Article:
Five captains, 78 players and three coaches: England's long road to No 1...

They were rock bottom in '99 but now Andrew Strauss's team are top of the world. By Stephen Brenkley

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On a balcony at the Oval 12 years ago, Nasser Hussain was jeered. He stood there looking out over the ground and said defiantly: "I'm proud of my team and the way they fought." They booed some more.

England had just lost the fourth Test of the summer to New Zealand by 83 runs and plummeted to the bottom of the world. In the judgement of the Wisden World Championship, as it was then, they were the worst of all the Test nations. When they leave The Oval next Monday, if it gets that far, it will be the anniversary of that grotesque occasion. England are no longer the worst Test team in the world. They are the best.

That much was confirmed in outstanding style at Edgbaston on Saturday when they won the third Test against India by an innings and 242 runs to go 3-0 up in the series. They stand at the head of the International Cricket Council rankings, as they are now, having replaced India.

The road to this resplendent redemption began on that balcony that Saturday afternoon on 22 August, 1999. Hussain, a proud and challenging cove, was already plotting the way ahead and what it might take to negotiate. He knew it could not go on as it had.

The story involves five captains, three coaches and a total of 78 players. Hussain, who had been appointed at the start of the series against New Zealand, was soon joined by a new coach, Duncan Fletcher.

Together they gradually turned England into a resilient side who lacked flair but learned the virtues of patience, fitness and resolve. Crucially, in the summer of 2000, England introduced a system of central contracts. Selectors had traditionally looked elsewhere when times were hard, never afraid to admit previous errors and always searching for the next panacea which often lasted all of three or four caps. Central contracts gave them much less flexibility, otherwise what was the point? In a way they cramped themselves and a good thing it was.

Hussain knew when to go too and after quitting the captaincy, his pride and joy, in 2003, he quit as a player the following year. Under Michael Vaughan's inspirational leadership, England won six Test series in succession, culminating in the 2005 Ashes. Then it went wrong.

There were several reasons. Perhaps the most glaring was that the goal, almost the solitary target, of English cricket then was to win the Ashes. That achieved, there seemed nowhere to go. For a while it seemed as if there were a Mephistophelean pact. The price for being allowed to win the great prize was eternal damnation.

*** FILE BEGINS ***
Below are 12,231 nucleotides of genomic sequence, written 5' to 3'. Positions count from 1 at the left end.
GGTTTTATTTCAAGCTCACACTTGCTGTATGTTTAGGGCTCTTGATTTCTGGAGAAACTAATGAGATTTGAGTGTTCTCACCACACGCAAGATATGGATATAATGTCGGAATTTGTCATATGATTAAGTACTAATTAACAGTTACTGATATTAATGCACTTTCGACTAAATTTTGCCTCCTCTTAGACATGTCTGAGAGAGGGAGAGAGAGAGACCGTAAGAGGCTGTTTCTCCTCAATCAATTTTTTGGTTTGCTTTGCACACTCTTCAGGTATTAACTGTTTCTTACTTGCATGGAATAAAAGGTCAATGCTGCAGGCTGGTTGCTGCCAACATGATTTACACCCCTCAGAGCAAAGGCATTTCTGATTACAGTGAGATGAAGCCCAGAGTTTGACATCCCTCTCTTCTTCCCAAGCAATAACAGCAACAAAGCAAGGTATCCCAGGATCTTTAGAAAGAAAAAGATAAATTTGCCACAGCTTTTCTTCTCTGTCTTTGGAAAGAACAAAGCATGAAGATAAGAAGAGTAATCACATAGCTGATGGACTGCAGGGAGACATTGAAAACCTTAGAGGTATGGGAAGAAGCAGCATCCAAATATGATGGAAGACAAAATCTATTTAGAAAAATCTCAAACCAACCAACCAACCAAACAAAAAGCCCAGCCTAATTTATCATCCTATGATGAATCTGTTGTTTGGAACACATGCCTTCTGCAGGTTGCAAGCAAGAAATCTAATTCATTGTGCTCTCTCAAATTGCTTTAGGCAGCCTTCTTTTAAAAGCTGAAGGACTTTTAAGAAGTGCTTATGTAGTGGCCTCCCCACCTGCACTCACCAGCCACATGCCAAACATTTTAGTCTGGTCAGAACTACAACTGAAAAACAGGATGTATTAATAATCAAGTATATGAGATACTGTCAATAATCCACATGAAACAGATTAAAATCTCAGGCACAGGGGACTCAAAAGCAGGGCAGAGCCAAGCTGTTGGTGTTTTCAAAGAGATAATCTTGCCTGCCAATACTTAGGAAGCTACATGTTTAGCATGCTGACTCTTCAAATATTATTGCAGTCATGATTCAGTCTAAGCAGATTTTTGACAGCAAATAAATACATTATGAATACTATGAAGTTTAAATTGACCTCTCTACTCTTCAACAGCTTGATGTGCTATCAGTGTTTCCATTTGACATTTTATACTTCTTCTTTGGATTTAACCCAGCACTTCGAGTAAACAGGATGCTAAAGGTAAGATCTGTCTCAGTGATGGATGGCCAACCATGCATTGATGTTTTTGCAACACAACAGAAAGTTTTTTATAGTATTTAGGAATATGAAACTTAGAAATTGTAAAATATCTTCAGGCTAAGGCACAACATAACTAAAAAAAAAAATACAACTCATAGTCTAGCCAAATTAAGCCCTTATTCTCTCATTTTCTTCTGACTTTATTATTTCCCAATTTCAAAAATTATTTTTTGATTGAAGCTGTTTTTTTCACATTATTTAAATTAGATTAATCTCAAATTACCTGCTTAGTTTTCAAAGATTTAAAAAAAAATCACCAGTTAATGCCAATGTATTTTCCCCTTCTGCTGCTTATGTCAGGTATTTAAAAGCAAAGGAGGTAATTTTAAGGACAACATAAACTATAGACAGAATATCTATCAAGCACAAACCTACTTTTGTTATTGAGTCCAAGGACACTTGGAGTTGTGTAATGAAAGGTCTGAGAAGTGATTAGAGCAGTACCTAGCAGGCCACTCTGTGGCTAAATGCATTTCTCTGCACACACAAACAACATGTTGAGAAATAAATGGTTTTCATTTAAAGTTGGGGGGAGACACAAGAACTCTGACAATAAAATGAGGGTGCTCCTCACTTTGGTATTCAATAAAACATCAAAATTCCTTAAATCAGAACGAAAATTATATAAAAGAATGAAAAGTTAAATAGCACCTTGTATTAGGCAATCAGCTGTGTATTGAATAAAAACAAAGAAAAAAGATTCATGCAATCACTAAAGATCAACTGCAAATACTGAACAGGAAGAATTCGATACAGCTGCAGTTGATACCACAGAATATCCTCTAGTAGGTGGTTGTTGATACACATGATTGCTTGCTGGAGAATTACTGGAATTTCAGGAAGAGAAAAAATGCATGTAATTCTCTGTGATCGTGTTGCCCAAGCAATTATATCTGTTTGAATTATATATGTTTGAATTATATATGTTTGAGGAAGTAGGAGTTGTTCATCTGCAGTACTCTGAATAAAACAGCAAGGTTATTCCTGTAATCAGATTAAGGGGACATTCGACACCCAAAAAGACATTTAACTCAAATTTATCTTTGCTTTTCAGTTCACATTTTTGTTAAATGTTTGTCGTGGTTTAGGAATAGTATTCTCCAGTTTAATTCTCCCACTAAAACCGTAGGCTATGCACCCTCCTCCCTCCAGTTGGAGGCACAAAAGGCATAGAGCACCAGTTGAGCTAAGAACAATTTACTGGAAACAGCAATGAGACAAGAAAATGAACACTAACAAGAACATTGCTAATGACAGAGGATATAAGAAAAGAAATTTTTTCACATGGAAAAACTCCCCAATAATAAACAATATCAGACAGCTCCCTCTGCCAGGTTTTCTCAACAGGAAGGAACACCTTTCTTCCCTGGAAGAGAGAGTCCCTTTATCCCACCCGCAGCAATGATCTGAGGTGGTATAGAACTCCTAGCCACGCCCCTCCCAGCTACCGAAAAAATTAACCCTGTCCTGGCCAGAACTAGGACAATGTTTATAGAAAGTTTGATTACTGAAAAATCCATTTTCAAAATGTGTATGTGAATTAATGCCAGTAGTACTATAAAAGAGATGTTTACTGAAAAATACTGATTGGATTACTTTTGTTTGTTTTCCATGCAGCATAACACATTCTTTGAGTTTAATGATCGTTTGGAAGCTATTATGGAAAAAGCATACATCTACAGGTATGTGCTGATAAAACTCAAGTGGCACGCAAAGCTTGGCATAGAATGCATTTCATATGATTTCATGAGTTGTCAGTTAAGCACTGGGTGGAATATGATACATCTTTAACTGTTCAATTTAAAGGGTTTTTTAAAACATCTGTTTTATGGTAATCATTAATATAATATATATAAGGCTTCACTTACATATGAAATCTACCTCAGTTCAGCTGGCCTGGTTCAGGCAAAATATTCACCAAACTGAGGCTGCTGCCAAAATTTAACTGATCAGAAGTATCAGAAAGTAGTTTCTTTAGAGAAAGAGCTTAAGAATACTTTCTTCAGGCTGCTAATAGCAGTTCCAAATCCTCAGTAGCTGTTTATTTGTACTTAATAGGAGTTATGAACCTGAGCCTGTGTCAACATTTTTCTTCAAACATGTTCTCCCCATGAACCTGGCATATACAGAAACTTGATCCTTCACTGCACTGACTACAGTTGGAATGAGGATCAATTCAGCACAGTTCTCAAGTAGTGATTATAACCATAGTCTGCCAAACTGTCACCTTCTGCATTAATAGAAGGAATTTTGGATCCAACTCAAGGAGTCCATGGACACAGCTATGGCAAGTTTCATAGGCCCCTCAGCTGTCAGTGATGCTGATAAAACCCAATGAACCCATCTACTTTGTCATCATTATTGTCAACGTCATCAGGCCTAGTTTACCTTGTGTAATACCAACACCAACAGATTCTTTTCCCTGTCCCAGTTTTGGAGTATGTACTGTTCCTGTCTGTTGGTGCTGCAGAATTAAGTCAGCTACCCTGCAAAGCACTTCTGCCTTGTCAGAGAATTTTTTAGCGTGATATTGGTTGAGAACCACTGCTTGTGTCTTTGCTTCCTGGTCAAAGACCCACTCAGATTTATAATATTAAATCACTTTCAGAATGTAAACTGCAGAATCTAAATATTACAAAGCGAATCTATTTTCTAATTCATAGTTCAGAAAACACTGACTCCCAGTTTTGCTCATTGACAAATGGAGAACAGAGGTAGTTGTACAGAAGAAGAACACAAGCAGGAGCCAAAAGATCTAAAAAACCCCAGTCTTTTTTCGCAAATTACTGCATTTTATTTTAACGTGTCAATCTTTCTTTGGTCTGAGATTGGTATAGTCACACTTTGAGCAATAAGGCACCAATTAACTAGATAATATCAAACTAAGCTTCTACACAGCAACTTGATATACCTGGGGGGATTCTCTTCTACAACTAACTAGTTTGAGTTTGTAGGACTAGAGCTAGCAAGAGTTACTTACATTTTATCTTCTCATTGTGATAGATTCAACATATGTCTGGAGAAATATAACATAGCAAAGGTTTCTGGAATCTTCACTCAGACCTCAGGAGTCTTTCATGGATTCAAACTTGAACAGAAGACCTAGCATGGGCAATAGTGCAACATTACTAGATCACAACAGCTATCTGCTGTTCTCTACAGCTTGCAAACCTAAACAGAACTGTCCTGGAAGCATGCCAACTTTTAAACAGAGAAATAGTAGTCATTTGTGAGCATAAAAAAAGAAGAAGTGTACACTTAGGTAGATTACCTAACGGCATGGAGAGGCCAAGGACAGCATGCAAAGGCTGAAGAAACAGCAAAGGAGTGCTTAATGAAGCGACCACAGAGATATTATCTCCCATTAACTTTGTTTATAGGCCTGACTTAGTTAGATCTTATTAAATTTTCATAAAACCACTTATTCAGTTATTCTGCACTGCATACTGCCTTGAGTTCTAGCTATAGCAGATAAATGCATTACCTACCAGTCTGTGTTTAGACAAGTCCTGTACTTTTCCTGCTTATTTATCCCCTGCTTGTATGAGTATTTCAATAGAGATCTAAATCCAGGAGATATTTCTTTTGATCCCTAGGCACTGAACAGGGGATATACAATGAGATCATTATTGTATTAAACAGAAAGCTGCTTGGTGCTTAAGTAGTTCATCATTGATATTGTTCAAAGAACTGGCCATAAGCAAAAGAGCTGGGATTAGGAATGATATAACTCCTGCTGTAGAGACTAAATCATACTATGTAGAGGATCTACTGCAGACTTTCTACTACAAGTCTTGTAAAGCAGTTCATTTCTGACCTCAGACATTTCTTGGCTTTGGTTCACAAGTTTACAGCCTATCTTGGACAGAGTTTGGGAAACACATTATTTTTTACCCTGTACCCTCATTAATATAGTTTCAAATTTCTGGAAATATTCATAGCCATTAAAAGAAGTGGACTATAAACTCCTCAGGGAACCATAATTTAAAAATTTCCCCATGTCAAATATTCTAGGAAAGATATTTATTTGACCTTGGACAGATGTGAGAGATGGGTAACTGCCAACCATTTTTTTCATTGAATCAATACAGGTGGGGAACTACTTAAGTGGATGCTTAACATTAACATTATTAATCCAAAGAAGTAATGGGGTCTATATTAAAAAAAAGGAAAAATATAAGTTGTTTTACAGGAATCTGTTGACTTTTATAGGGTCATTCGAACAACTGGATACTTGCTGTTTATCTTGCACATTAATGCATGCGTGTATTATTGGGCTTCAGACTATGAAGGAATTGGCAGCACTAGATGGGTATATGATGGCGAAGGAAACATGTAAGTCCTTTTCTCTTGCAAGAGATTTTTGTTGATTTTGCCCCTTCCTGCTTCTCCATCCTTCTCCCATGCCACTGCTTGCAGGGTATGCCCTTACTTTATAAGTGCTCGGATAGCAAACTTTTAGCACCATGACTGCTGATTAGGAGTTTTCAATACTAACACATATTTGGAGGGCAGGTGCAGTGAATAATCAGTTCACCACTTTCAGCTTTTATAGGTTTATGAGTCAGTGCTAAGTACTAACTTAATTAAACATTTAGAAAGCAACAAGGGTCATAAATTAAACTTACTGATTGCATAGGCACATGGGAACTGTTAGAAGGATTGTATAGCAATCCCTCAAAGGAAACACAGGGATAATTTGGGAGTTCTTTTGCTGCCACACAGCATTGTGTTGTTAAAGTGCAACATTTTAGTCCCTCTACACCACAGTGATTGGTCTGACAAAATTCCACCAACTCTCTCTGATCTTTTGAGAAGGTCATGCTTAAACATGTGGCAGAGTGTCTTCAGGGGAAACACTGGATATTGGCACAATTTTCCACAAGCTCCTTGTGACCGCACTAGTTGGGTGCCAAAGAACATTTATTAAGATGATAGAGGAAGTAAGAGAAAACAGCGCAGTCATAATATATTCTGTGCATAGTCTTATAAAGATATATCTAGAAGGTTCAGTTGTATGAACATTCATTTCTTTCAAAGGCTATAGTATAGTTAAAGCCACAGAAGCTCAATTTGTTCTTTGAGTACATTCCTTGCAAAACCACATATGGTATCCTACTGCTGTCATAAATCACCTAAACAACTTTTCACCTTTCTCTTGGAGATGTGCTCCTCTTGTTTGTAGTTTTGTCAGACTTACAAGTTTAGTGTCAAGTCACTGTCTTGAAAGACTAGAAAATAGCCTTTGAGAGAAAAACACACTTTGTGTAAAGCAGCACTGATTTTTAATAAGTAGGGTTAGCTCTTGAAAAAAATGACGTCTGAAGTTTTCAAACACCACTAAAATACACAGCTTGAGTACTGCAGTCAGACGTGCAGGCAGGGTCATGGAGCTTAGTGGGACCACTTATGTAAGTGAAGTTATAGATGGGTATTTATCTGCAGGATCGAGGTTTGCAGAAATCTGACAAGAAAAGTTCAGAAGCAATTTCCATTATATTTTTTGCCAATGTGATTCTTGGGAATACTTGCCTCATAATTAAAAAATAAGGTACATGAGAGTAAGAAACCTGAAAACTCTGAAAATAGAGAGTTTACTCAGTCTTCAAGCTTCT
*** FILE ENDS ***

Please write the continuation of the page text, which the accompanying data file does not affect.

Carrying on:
Fletcher began to mistake loyalty for assiduous selection, he was never comfortable with Andrew Flintoff as captain and England lost the Ashes 5-0 in Australia. Flintoff had been preferred to Andrew Strauss. In a split vote, Fletcher voted for Flintoff.

It was time for a review of the structure, Fletcher's days were numbered, Vaughan stayed on for a while with a new coach, Peter Moores, but that was a marriage of convenience. Eventually, Vaughan realised it could not continue and resigned in tears.

In came Kevin Pietersen and out again soon enough. It was a mess. England had only one place to turn and they asked Strauss to fill the role of captain. They asked the former Zimbabwe keeper-batsman Andy Flower to be the acting coach. Never can such triumph have come from such adversity. Strauss had assumed his chance was gone and Flower had assumed that he would have to wait a long time for such an opportunity. But what a pairing they have been.

Under Strauss and Flower, England have scored 20,010 runs and taken 582 wickets while conceding 17,929 runs and losing 457. It is why they are the best side in the world. And if Strauss speaks from The Oval balcony at the end of next week and says: "I'm proud of my team and the way they fought," the cheers will ring round the world.